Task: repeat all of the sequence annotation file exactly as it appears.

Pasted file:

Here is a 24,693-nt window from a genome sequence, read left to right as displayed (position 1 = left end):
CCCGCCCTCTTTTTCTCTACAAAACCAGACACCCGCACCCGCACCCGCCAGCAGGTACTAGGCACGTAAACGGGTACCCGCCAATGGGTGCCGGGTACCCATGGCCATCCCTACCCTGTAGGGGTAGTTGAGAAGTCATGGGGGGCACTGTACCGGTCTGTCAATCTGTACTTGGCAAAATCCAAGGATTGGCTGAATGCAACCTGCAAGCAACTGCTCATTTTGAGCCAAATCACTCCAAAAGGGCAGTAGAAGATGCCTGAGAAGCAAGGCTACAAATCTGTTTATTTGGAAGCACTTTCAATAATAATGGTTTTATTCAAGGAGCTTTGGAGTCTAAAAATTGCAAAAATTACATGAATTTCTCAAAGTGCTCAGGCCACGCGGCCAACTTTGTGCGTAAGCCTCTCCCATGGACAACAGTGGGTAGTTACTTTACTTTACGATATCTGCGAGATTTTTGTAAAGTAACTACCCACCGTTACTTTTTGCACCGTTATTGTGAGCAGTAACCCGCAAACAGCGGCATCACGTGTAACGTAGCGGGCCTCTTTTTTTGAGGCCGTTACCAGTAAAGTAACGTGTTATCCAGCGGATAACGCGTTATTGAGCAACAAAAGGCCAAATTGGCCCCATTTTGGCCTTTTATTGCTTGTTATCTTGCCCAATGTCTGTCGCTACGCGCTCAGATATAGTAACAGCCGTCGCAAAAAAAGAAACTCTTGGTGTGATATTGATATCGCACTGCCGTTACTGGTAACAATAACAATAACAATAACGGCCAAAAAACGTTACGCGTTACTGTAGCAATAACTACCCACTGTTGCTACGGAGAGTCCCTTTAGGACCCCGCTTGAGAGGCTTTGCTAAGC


Here is a 24,693-nt window from a genome sequence, read left to right as displayed (position 1 = left end):
CCCGCCCTCTTTTTCTCTACAAAACCAGACACCCGCACCCGCACCCGCCAGCAGGTACTAGGCACGTAAACGGGTACCCGCCAATGGGTGCCGGGTACCCATGGCCATCCCTACCCTGTAGGGGTAGTTGAGAAGTCATGGGGGGCACTGTACCGGTCTGTCAATCTGTACTTGGCAAAATCCAAGGATTGGCTGAATGCAACCTGCAAGCAACTGCTCATTTTGAGCCAAATCACTCCAAAAGGGCAGTAGAAGATGCCTGAGAAGCAAGGCTACAAATCTGTTTATTTGGAAGCACTTTCAATAATAATGGTTTTATTCAAGGAGCTTTGGAGTCTAAAAATTGCAAAAATTACATGAATTTCTCAAAGTGCTCAGGCCACGCGGCCAACTTTGTGCGTAAGCCTCTCCCATGGACAACAGTGGGTAGTTACTTTACTTTACGATATCTGCGAGATTTTTGTAAAGTAACTACCCACCGTTACTTTTTGCACCGTTATTGTGAGCAGTAACCCGCAAACAGCGGCATCACGTGTAACGTAGCGGGCCTCTTTTTTTGAGGCCGTTACCAGTAAAGTAACGTGTTATCCAGCGGATAACGCGTTATTGAGCAACAAAAGGCCAAATTGGCCCCATTTTGGCCTTTTATTGCTTGTTATCTTGCCCAATGTCTGTCGCTACGCGCTCAGATATAGTAACAGCCGTCGCAAAAAAAGAAACTCTTGGTGTGATATTGATATCGCACTGCCGTTACTGGTAACAATAACAATAACAATAACGGCCAAAAAACGTTACGCGTTACTGTAGCAATAACTACCCACTGTTGCTACGGAGAGTCCCTTTAGGACCCCGCTTGAGAGGCTTTGCTAAGC